Artist's images still shine bright
William Blake exhibit features unexpected sights
When most people look at a tree, they see leaves, maybe birds, or the occasional kite snagged on a twig. When British poet William Blake (1757-1827) looked at a tree at age 10, he saw angels perched on every branch, their radiant wings shining like stars.
The exhibition "William Blake," at the Metropolitan Museum of Art until June 24, includes similarly unexpected sights: demons, dragons, winged beasts, and a gaggle of bright seraphim. The most extreme of Romantic poets, Blake never did see anything quite the same way others do. More than 175 examples of his works, including illuminated books and large color prints, depict a world of possibility more than reality.
An odd disjunction exists in Blake's art. From his training as an engraver, he never escaped the compulsion to minutely detail his images. The rippling musculature of his heroic, isolated figures is rendered in sharp outlines and anatomical accuracy. But the settings are abstract and other-worldly.
The contrast may reflect Blake's dual preoccupations: his concern with the world both before and after the Fall. His best-known work, "Songs of Innocence and Experience," merges poems and images to show the two sides of human civilization. There's the "innocent" aspect, shown in poems espousing faith and the pastoral beauty of life.
Then there's the dark side reflecting experience with reality. These poems express disillusionment. They decry man's cruelty and injustice in the newly industrialized world.
In Blake's most recognized poem, "The Tyger," he draws vivid word pictures: "Tyger, Tyger, burning bright/ In the forests of the night." After describing the beast's "deadly terrors," Blake asks, "Did he who made the Lamb make thee?"
Written after the Reign of Terror massacres by rampaging mobs in Paris following the French Revolution, the poem questions the existence of evil.
Blake started sketching when he was 3. He began writing poetry at 12. He never lost his childlike sense of wonder, his ability "To see a World in a Grain of Sand/ And a Heaven in a Wild Flower" (from his poem "Auguries of Innocence"). Wandering the streets of London, he routinely had visions of angels and biblical prophets. (His earliest vision was at age 4, when seeing God's head at his window set him shrieking.)
So convinced was Blake of the tangibility of these apparitions, he insisted that they "dictated" his verses to him and that he "copied" his paintings from images in the spirit world. "Inspiration & Vision," he claimed, were "my Element my Eternal Dwelling place."
His contemporaries called him "poor Blake." The newspapers branded him a lunatic. Blake's reply? "I laugh at Fortune, & Go on." To earn his living, Blake worked as a commercial engraver, at which he excelled.
The show highlights Blake's contribution to the art of engraving: his invention of a relief-etching method by which he could draw text and image almost simultaneously on a single copper plate. The method allowed him to integrate words and illustrations into a harmonious whole. Instead of relegating ornament to the borders, Blake's illustrations caper about the page, entwining with the words as their equal.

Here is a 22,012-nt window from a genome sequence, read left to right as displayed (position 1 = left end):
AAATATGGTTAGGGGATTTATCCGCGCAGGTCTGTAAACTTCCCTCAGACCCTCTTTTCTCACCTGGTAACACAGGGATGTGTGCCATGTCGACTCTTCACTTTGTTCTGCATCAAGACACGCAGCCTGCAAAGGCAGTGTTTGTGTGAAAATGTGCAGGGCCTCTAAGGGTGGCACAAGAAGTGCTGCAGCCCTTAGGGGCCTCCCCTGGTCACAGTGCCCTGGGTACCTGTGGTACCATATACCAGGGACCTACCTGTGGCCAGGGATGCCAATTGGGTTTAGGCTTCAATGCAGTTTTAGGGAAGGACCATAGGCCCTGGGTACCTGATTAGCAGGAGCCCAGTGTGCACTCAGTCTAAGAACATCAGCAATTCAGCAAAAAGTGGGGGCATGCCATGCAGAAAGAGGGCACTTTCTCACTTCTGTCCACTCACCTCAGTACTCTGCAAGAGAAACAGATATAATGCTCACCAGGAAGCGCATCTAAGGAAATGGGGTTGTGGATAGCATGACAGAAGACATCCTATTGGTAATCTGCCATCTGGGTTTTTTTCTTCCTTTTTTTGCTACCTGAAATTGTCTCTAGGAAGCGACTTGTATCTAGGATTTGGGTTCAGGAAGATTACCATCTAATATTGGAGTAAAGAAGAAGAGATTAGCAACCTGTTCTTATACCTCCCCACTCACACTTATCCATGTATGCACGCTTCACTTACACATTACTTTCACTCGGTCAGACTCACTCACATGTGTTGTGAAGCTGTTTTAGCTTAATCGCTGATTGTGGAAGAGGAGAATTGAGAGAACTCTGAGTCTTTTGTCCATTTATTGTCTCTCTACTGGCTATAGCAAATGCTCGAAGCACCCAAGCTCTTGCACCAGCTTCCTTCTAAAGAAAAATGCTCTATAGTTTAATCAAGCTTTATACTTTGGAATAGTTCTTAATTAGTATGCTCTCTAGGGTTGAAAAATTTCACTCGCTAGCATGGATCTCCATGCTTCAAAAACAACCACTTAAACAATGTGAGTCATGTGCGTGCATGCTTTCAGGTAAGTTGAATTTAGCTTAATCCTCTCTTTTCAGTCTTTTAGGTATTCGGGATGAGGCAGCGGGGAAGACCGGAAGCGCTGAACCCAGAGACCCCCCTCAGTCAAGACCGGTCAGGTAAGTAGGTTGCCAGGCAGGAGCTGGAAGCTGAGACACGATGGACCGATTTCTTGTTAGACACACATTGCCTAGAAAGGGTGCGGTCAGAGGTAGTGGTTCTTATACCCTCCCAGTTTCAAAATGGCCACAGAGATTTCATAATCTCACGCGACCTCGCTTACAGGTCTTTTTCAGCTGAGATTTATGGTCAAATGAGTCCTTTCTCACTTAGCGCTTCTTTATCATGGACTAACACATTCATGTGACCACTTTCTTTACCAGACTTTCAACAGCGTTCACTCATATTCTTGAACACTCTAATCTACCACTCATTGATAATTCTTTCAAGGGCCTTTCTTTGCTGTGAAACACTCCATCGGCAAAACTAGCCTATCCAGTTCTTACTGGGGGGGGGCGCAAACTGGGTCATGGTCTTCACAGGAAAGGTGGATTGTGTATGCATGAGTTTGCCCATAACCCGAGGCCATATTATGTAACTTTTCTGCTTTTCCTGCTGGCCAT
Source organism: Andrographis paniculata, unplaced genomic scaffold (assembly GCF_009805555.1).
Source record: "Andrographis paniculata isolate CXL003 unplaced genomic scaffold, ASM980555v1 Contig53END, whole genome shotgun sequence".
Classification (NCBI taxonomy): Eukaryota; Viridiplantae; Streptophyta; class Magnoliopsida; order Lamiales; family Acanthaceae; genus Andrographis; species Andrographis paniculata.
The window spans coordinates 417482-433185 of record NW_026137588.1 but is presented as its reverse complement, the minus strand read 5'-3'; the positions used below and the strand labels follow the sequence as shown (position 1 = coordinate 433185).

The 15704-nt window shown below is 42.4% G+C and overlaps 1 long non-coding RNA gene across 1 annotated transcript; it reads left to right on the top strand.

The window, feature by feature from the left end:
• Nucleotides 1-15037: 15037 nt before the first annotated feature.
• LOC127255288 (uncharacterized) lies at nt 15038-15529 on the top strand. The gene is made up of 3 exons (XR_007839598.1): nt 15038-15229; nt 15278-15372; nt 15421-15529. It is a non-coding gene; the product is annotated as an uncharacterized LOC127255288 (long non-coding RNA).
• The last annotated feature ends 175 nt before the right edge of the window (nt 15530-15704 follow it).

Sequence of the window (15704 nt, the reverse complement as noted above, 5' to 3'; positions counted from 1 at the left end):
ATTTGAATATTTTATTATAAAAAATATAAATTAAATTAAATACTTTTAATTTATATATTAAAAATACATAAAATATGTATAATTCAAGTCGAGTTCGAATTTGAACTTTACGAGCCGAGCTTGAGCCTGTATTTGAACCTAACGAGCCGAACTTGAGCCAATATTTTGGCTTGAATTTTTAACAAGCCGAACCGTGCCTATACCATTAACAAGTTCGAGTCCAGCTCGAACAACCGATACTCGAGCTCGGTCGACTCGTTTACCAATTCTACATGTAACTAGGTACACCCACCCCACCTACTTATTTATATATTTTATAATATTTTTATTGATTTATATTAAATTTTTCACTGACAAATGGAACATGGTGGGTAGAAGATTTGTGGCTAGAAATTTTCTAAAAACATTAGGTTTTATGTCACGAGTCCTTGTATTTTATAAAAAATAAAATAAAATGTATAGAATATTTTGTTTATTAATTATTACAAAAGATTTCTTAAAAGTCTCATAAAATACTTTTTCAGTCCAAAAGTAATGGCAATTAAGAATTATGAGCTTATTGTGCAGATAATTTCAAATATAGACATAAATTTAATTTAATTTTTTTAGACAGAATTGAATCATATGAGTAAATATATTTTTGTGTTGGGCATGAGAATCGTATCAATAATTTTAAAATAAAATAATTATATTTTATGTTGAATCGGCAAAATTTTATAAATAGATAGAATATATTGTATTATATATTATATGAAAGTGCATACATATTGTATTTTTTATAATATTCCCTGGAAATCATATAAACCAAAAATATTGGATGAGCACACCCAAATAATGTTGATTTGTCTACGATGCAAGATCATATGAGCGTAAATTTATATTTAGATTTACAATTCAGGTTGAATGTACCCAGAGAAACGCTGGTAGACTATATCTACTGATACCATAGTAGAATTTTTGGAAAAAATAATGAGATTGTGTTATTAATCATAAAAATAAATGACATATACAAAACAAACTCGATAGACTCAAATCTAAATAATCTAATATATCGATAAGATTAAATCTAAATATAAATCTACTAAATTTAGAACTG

He was so successful that reading his verses without seeing his pictures is like dancing without music.
Blake derived much of his style from the technical requirements of engraving (clearly defined forms outlined in strong, simplified strokes, with hatching and cross-hatching for shading).
His dominant influence was Gothic art. He never lost his reverence for medieval monuments, which he drew in Westminster Abbey as a young apprentice engraver. His figures are stiff, elongated, vertical, posed in strict symmetry and stylized postures. His paintings could almost be shallow bas-relief sculptures in a Gothic cathedral.
Blake had a gift for dramatic gesture and original composition, shown in his watercolor, "The Parable of the Wise and Foolish Virgins." Blake contrasts the postures of the wise virgins, standing serene as Greek caryatids, to the frantic, emotional flurry of the foolish.
Blake's goal was to penetrate beneath the falsity of appearances to a deeper, spiritual truth. To gain access required imagination. A dissenter in religion and a radical libertarian who opposed all authority, Blake invented his own mythology to replace the flawed society that venerated reason and materialism.
One of his most famous images, "The Ancient of Days," depicts Urizen, a character Blake created to embody reason. In the etching - finished in gold, watercolor, and gouache - Urizen reaches out of red clouds to impose a compass on the world, forcing mankind to obey oppressive laws based on scientific observation. (Needless to say, Blake was opposed to the rationalist, reductive religion of the Enlightenment.) Blake had faith in his prophetic powers. His work, he wrote, was "an Endeavor to Restore what the Ancients call'd the Golden Age."
An early biographer described Blake's last moments: "Just before he died His eyes Brighten'd and He burst out in Singing of the things he saw in Heaven."
The biographer doesn't record specifics, but the legacy of Blake's work sings of what he saw in the innocence of heaven and the experience of earth.
Strictly speaking, Blake's art and poetry are too mannered and obscure to be absolutely first-rank. But it's first-rate dreaming.
(c) Copyright 2001. The Christian Science Monitor